Pay Attention and Be Interested to Be More Interesting to Clients
Perhaps your local grocery store trains their checkout personnel to ask the same question as the one I always hear.
They should also train them to listen to the answers.
Let me explain…
I placed my bags of organic fruits and veggies on the counter and the cashier didn’t even look up while saying, “Did you find everything OK?”
“Yes, thanks,” I replied.
She began reading the codes from the stickers and looking things up her in flip-book, and punching in the the prices.
Then she casually asked, “Did you find everything OK?”
I chuckled a bit, as if it was a joke, realized it wasn’t when she didn’t smile, and replied again, “Uh, yes, I did.”
She continued, finished the last items, and then said–I kid you not–“Did you find everything OK?”
This time I replied, “Yep, didn’t think of anything else since a minute ago.”
Her blank stare gave me the feeling she didn’t find that as humorous as I did.
I’d like to think this experience is the exception with service people, coaches, or even just people in general. You and I both know that unfortunately it is more the norm.
The typical attention span today is mere seconds–if that. People are addicted to distraction.
Young and old. We communicate in abbreviated phrases. We get news in headlines, scrawls and tweets. If a website doesn’t grab our attention in seconds, click. Next.
Someone emailed me and said they like our videos, but they need to be shorter. Five minutes is too long. I’m guessing that them reading an entire book would be an outrageous notion.
And don’t even get me going on the entire notion of “present but absent,” which is using your mobile device to text, call, tweet, email or whatever– when you are WITH another person.
Any time someone does that they are indicating, “I’ve got something more important here.” Even if it’s scrolling through Facebook posts of what someone had for dinner.
Pam and I were walking through a restaurant to our seat the other day, and we observed at least 80% of the tables with couples together, and one, and sometimes both of them were tapping on, talking into, or staring blankly at their mobile devices.
Present but absent.
OK, let me get this rant back on the tracks. My point is the reality today is that we must operate in the environment where people in general have shorter attention spans than ever.
We are more distracted and inundated with stimuli than ever before.
To be effective in the coaching and client-acquisition game, we need to proactively counteract that when we are sending, and receiving messages.
A couple of very rudimentary, but nevertheless important points.
I believe that to truly be an effective communicator and coach, you need to work hard at the art and science of simply paying attention.
Yes, that means actually listening to what the other person is saying, and not thinking of what you will say next. Or worse, interrupting them with what you want to say.
It means not checking your emails, texts, tweets, Facebook or any other site while you are speaking with a prospect or client by phone.
Despite what many say, there is no such thing as multi-tasking, since a person can only do one thing at a time. If you are flitting from thing to thing, you are not doing any of them very well. Certainly you wouldn’t have your A-game when you are talking on the phone and trying to perform several other activities.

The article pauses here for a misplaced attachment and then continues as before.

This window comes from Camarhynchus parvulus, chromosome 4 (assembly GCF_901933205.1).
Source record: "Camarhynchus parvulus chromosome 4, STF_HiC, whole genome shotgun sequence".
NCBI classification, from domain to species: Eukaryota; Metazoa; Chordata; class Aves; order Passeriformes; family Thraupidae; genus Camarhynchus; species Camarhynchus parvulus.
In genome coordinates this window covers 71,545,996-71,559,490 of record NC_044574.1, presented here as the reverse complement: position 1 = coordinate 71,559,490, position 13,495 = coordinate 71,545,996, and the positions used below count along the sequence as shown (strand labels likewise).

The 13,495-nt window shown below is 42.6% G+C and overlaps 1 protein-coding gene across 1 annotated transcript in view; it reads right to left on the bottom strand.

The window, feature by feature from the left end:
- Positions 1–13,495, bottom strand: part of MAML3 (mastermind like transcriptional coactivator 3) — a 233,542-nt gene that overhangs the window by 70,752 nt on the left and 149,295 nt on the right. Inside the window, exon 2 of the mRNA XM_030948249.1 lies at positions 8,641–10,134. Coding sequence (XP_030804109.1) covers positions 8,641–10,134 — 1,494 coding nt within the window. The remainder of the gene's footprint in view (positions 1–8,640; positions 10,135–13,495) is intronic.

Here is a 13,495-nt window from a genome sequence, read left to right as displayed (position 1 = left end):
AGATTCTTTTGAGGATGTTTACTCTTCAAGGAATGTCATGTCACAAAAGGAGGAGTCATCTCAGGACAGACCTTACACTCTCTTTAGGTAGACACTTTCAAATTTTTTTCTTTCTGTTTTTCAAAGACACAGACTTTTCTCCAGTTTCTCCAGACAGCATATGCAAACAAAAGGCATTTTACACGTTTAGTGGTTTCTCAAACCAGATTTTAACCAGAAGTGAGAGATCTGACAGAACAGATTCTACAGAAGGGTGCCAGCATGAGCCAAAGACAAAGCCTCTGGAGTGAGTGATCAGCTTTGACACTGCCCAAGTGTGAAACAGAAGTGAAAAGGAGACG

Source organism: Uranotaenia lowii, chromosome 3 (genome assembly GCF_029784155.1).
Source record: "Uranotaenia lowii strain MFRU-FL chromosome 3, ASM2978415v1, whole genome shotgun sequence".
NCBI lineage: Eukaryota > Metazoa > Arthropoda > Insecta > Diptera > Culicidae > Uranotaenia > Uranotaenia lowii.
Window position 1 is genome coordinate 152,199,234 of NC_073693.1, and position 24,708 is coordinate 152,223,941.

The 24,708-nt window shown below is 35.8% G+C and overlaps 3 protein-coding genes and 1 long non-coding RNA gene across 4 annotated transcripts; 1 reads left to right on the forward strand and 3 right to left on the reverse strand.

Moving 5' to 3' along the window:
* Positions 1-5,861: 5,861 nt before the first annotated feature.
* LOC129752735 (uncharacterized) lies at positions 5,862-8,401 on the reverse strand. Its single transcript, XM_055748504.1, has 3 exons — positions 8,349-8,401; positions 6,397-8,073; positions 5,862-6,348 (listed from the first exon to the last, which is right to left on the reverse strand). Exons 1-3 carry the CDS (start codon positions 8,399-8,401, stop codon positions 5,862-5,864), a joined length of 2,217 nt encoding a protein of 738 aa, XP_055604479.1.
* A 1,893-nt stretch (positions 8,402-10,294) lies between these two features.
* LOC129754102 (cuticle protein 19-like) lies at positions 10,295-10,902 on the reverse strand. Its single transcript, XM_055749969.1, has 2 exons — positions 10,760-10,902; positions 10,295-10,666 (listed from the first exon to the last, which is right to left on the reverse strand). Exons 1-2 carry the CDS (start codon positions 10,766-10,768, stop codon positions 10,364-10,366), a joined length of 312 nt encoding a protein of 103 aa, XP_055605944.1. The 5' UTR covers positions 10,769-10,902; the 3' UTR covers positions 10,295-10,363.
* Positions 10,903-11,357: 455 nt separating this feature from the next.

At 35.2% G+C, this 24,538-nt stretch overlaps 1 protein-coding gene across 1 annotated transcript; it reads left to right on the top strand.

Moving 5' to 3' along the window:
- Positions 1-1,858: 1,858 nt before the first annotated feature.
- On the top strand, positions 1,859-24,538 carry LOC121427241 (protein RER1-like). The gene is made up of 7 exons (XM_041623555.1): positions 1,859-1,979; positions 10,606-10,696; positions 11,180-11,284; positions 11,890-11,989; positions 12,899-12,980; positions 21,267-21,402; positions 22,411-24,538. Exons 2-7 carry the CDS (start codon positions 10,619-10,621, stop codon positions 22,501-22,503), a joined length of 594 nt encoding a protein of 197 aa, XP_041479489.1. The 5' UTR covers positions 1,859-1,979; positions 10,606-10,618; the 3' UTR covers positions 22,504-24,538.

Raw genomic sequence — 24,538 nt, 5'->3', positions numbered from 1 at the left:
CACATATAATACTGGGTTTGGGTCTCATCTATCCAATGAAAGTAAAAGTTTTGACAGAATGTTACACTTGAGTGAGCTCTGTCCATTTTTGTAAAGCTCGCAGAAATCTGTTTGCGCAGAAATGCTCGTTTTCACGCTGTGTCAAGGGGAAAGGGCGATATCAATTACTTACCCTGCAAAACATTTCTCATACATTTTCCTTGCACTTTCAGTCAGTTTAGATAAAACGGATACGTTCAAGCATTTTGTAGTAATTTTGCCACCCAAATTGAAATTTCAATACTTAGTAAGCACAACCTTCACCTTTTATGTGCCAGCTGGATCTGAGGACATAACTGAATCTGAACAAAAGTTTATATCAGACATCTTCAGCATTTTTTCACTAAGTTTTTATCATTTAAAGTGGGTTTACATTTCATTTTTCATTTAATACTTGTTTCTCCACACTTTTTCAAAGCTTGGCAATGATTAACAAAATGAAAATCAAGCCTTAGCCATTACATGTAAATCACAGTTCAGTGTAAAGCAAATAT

Here’s a test worth taking: on the remainder of your spoken communication today, on the phone and face-to-face, practice “over the top” listening. That means grabbing on to every word you hear as if you would be tested on it, with dire consequences if you failed. You might be surprised at how much you really hear.
Pre-empt their Distraction
I’m always asked, “How do I get people interested in my coaching services?”
Easy. Don’t try to get people interested. Be more interested. Which then makes you more interesting, as the great Dale Carnegie said.
How? Talk about their favorite subject: them.
This is not new. But then again, I don’t know why more people don’t do it.
Sitting in my voice mail inbox right now is a message from a clueless caller who left a 90-second message about the service he provides to call centers and how he wants to set up an appointment so he could show me how I should be using his service in my call center.
Uh, hello. It wouldn’t take more than a few seconds to find out exactly what I do, which is not run a call center.
What my business is, is helping people do what he didn’t. Create curiosity, engage with people through questions and conversation, and move the sales process forward. That’s what I constantly talk about.
So, if you are having a difficult time striking up conversations with people, taking those conversations further, getting prospects to read–or even open–your emails, having them actually answer the phone when you set a phone appointment, and then actually getting clients to sign up, well, brace yourself: it’s probably you.
Money, and attention, flows to value. How can you communicate that?
You need to start by getting out of an “it’s all about me” frame of mind, and into an “all about them” state.
If you made it all the way to here to the end, congrats. You either have a refined attention span, and/or I kept your interest. Follow these ideas and you will be way ahead of those who are busy being distracted.